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The Kid LAROI: Behind the Scenes With the 18-Year-Old Australian on Top of the World

After steadily growing his fan base, he has the biggest song on the planet. Now, as he prepares his debut album amid big behind-the-scenes changes, he's learning what being a superstar actually takes.

The Kid decided he wanted ice cream instead.

It’s a Wednesday in September, and we had planned to grab a late lunch in Williamsburg, Brooklyn. But at the last minute, The Kid LAROI — the Australian rapper-singer born Charlton Kenneth Jeffrey Howard — says he would rather hit up Mikey Likes It Ice Cream, a shop in Manhattan’s East Village that he has visited three times since arriving in New York last weekend. He orders like a regular, asking for his usual — a flavor called Foxy Brown involving mocha, a sea salt caramel swirl and crushed chocolate wafer cookies — before bonding with the cramped space’s currently lone worker about how they both recently turned 18. Rows of small clocks with celebrity headshots as their faces line the walls, and LAROI points to one of Macaulay Culkin making his famous open-mouthed Home Alone poster face. “Look,” he comments between bites. “It’s me.”

This spur-of-the-moment jaunt isn’t out of character for LAROI — keeping up with his good-natured spontaneity is simply what it means to be a part of his inner circle these days. His rider (an artist’s set of requests for a host upon arrival) includes a ball pit, à la Chuck E. Cheese, that he can dive into during breaks on music video sets. Songwriter-producer Omer Fedi, a close friend and collaborator, says LAROI will often call from outside his house or hotel, eager to ride go-karts or head to a nearby Dave & Buster’s. On more than one occasion, his manager, Adam Leber, has found himself driving 30 minutes to a specific McDonald’s just off South Fairfax Avenue in Los Angeles so LAROI can snag an elusive frozen Coke he can’t seem to find anywhere else.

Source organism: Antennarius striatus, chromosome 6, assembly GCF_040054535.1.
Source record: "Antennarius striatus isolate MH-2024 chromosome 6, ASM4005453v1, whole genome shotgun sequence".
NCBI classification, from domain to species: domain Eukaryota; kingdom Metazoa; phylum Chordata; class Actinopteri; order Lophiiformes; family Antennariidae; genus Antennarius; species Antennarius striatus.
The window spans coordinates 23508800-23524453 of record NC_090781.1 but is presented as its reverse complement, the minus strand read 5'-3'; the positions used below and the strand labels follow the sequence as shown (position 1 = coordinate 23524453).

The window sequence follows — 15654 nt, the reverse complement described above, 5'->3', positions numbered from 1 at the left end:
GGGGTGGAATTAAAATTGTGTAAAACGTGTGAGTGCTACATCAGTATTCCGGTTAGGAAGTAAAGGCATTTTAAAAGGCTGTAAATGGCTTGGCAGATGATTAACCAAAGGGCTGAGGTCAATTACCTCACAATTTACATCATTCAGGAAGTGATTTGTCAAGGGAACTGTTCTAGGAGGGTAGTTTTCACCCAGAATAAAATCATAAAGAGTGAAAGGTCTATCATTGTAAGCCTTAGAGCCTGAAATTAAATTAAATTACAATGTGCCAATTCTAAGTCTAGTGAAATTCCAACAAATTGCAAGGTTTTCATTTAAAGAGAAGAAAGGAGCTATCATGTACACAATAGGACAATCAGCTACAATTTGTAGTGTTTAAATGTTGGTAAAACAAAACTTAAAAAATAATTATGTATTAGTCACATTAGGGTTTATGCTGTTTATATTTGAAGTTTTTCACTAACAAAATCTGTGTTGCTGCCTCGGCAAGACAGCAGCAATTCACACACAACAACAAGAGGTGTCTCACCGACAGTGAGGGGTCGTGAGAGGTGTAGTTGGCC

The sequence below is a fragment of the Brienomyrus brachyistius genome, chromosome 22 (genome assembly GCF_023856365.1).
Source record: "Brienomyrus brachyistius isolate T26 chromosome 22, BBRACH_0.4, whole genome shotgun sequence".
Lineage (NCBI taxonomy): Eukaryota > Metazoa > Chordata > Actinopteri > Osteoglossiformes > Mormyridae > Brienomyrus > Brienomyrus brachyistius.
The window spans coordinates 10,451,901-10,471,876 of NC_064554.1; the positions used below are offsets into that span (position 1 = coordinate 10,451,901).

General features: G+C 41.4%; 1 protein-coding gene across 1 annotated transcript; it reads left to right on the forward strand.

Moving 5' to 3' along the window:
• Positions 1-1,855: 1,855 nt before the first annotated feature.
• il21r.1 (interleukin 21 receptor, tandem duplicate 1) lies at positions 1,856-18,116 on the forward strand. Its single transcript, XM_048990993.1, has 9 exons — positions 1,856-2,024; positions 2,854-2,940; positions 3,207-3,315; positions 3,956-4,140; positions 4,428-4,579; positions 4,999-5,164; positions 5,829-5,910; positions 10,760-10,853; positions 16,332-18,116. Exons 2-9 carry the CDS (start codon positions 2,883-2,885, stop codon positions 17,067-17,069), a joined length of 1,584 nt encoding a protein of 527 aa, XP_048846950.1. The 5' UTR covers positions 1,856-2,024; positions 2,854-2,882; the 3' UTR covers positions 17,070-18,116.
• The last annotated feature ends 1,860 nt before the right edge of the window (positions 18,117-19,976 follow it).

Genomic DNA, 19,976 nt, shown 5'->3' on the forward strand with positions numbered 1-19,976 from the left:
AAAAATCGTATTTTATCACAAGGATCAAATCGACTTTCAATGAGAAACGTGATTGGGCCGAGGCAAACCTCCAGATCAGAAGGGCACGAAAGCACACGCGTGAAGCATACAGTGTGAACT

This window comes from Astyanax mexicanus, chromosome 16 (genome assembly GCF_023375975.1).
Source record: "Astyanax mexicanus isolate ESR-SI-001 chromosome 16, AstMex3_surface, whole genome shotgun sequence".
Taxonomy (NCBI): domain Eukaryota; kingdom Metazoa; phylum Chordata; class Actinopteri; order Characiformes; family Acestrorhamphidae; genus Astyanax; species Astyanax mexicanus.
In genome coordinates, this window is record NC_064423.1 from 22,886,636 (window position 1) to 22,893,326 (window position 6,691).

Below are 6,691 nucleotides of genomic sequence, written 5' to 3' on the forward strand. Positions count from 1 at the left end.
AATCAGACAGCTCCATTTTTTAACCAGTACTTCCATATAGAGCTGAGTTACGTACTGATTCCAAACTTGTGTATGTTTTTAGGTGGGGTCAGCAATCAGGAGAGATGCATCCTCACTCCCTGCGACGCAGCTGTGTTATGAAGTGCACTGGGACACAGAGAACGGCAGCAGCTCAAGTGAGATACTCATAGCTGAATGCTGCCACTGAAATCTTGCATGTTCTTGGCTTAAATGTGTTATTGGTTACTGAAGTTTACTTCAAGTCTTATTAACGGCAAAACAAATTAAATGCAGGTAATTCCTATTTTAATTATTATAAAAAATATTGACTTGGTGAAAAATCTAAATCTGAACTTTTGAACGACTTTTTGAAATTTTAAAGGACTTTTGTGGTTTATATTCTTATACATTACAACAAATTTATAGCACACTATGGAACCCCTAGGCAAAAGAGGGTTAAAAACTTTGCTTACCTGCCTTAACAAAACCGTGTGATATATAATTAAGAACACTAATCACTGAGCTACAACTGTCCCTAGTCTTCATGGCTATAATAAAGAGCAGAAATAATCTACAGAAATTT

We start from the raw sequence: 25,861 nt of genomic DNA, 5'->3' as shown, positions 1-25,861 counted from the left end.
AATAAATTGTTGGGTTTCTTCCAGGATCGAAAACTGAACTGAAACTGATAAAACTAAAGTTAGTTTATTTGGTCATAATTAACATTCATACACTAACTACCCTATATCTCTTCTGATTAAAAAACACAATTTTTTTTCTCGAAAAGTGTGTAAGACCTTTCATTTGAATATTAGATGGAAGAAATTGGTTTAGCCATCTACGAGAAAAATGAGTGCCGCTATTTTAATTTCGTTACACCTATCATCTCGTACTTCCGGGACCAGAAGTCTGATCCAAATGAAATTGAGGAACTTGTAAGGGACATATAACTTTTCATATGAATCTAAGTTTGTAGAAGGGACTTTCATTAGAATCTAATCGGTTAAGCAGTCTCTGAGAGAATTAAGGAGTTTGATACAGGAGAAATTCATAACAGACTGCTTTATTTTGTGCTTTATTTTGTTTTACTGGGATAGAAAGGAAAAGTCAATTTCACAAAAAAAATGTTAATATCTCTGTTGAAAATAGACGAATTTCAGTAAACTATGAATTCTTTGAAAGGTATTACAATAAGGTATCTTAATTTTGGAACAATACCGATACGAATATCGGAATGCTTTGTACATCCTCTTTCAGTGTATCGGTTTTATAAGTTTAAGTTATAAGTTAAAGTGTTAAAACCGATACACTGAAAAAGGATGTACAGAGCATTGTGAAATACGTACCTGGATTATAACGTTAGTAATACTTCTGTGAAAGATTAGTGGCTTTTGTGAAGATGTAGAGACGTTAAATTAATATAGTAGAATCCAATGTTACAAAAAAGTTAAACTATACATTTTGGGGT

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Movie x Tultex vintage t-shirt, Wales Bonner shirt, Greg Lauren plaid shirt, Dickies pants. Alexandra Gavillet

Lately, there has been less and less time for such whimsical adventures — being a budding global pop star tends to get in the way, and that seems to dampen LAROI’s enthusiasm. Sitting in the back seat of a black SUV outside the ice cream shop, he intermittently tears at a cardboard coffee tray and scrolls through his phone. He groans at the idea of having to travel several hours to rural Pennsylvania later this week for a rehearsal, and more than once, he likens interviews like this one to “schoolwork.”

“I hate feeling like I’m having a forced conversation,” he says, scraping the bottom of his first cup of Foxy Brown while waiting for a second to arrive. “I just hate talking about myself, to be honest. I’d rather not talk at all.” His omnipresent box-framed sunglasses, he explains, are in part a defense against “people trying to figure out what I’m thinking.”

In general, LAROI would prefer to let his music do the talking, and right now, it’s speaking volumes. “Stay” — his amped-up hit with a Justin Bieber assist and a plucky, ’80s-inspired synth line courtesy of Charlie Puth — has arguably been the biggest song in the world since its July release. It has held the top slot on the Billboard Hot 100 and Global 200 charts for six and a record-setting nine weeks, respectively, amassing 1.87 billion global on-demand streams along the way, according to MRC Data. Before that, he had been riding the success of the acoustic ballad “Without You,” which peaked at No. 8 on the Hot 100, thanks to a remix with Miley Cyrus, and led to a May appearance with her on Saturday Night Live.